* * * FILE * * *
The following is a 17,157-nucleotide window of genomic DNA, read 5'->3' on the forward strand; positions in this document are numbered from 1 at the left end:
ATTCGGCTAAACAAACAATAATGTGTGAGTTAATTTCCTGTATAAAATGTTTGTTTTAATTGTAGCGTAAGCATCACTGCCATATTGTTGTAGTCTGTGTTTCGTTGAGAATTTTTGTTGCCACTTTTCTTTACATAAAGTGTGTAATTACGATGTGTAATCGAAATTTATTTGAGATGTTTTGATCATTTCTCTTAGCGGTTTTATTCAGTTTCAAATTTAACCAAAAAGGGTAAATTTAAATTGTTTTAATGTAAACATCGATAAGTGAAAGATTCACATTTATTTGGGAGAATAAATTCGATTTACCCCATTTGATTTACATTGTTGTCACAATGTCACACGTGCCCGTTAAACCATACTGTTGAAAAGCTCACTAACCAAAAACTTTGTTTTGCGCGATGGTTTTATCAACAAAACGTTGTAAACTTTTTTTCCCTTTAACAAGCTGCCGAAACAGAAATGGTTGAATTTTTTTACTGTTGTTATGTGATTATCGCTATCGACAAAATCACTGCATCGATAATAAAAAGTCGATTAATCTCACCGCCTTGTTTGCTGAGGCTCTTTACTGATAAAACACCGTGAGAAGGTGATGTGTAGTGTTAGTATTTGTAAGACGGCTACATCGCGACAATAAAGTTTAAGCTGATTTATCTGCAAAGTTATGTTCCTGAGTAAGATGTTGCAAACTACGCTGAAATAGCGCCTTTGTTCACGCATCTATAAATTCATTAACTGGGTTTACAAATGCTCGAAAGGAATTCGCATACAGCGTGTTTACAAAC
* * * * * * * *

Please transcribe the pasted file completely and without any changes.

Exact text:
The following is a 17,157-nucleotide window of genomic DNA, read 5'->3' on the forward strand; positions in this document are numbered from 1 at the left end:
ATTCGGCTAAACAAACAATAATGTGTGAGTTAATTTCCTGTATAAAATGTTTGTTTTAATTGTAGCGTAAGCATCACTGCCATATTGTTGTAGTCTGTGTTTCGTTGAGAATTTTTGTTGCCACTTTTCTTTACATAAAGTGTGTAATTACGATGTGTAATCGAAATTTATTTGAGATGTTTTGATCATTTCTCTTAGCGGTTTTATTCAGTTTCAAATTTAACCAAAAAGGGTAAATTTAAATTGTTTTAATGTAAACATCGATAAGTGAAAGATTCACATTTATTTGGGAGAATAAATTCGATTTACCCCATTTGATTTACATTGTTGTCACAATGTCACACGTGCCCGTTAAACCATACTGTTGAAAAGCTCACTAACCAAAAACTTTGTTTTGCGCGATGGTTTTATCAACAAAACGTTGTAAACTTTTTTTCCCTTTAACAAGCTGCCGAAACAGAAATGGTTGAATTTTTTTACTGTTGTTATGTGATTATCGCTATCGACAAAATCACTGCATCGATAATAAAAAGTCGATTAATCTCACCGCCTTGTTTGCTGAGGCTCTTTACTGATAAAACACCGTGAGAAGGTGATGTGTAGTGTTAGTATTTGTAAGACGGCTACATCGCGACAATAAAGTTTAAGCTGATTTATCTGCAAAGTTATGTTCCTGAGTAAGATGTTGCAAACTACGCTGAAATAGCGCCTTTGTTCACGCATCTATAAATTCATTAACTGGGTTTACAAATGCTCGAAAGGAATTCGCATACAGCGTGTTTACAAAC